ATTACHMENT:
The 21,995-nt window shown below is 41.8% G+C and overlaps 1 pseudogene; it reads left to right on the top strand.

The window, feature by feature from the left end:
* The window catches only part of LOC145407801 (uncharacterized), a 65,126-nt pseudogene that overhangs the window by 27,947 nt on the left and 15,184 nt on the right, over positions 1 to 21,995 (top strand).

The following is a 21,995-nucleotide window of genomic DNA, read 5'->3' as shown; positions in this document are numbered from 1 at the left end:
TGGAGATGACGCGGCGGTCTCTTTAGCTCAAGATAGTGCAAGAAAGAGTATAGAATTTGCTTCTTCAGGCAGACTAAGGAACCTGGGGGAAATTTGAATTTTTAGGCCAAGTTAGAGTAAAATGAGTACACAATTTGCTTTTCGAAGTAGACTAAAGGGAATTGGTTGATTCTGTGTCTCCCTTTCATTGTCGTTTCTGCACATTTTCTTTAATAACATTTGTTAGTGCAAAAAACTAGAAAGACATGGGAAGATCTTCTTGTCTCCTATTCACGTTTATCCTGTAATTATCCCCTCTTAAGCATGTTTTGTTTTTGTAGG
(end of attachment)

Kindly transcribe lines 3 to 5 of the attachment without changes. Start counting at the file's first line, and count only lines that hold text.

* The window catches only part of LOC145407801 (uncharacterized), a 65,126-nt pseudogene that overhangs the window by 27,947 nt on the left and 15,184 nt on the right, over positions 1 to 21,995 (top strand).

The following is a 21,995-nucleotide window of genomic DNA, read 5'->3' as shown; positions in this document are numbered from 1 at the left end:
TGGAGATGACGCGGCGGTCTCTTTAGCTCAAGATAGTGCAAGAAAGAGTATAGAATTTGCTTCTTCAGGCAGACTAAGGAACCTGGGGGAAATTTGAATTTTTAGGCCAAGTTAGAGTAAAATGAGTACACAATTTGCTTTTCGAAGTAGACTAAAGGGAATTGGTTGATTCTGTGTCTCCCTTTCATTGTCGTTTCTGCACATTTTCTTTAATAACATTTGTTAGTGCAAAAAACTAGAAAGACATGGGAAGATCTTCTTGTCTCCTATTCACGTTTATCCTGTAATTATCCCCTCTTAAGCATGTTTTGTTTTTGTAGG